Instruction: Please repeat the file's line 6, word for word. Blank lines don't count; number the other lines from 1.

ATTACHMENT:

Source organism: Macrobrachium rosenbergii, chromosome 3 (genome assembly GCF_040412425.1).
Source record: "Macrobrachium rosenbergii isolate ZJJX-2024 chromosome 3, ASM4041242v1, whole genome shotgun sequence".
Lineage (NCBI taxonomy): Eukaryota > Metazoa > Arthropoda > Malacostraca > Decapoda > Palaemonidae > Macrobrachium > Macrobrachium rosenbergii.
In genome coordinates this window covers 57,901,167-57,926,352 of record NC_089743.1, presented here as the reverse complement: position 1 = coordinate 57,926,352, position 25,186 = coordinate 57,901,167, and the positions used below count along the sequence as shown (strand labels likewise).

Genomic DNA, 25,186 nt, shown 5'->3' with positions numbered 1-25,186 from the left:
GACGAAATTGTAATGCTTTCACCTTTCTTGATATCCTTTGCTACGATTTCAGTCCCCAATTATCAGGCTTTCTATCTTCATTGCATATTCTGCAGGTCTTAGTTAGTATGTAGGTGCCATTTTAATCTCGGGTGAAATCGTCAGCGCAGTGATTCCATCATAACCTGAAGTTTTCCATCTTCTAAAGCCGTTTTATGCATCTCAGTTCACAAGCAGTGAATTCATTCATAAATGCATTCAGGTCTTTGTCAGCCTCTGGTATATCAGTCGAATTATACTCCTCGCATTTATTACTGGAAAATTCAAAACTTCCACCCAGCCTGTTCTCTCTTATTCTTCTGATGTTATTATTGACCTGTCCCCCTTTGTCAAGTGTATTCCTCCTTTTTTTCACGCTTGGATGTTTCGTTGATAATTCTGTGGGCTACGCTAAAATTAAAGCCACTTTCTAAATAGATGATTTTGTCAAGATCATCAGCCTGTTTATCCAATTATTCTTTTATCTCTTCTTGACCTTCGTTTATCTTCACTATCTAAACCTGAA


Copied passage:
GACGAAATTGTAATGCTTTCACCTTTCTTGATATCCTTTGCTACGATTTCAGTCCCCAATTATCAGGCTTTCTATCTTCATTGCATATTCTGCAGGTCTTAGTTAGTATGTAGGTGCCATTTTAATCTCGGGTGAAATCGTCAGCGCAGTGATTCCATCATAACCTGAAGTTTTCCATCTTCTAAAGCCGTTTTATGCATCTCAGTTCACAAGCAGTGAATTCATTCATAAATGCATTCAGGTCTTTGTCAGCCTCTGGTATATCAGTCGAATTATACTCCTCGCATTTATTACTGGAAAATTCAAAACTTCCACCCAGCCTGTTCTCTCTTATTCTTCTGATGTTATTATTGACCTGTCCCCCTTTGTCAAGTGTATTCCTCCTTTTTTTCACGCTTGGATGTTTCGTTGATAATTCTGTGGGCTACGCTAAAATTAAAGCCACTTTCTAAATAGATGATTTTGTCAAGATCATCAGCCTGTTTATCCAATTATTCTTTTATCTCTTCTTGACCTTCGTTTATCTTCACTATCTAAACCTGAA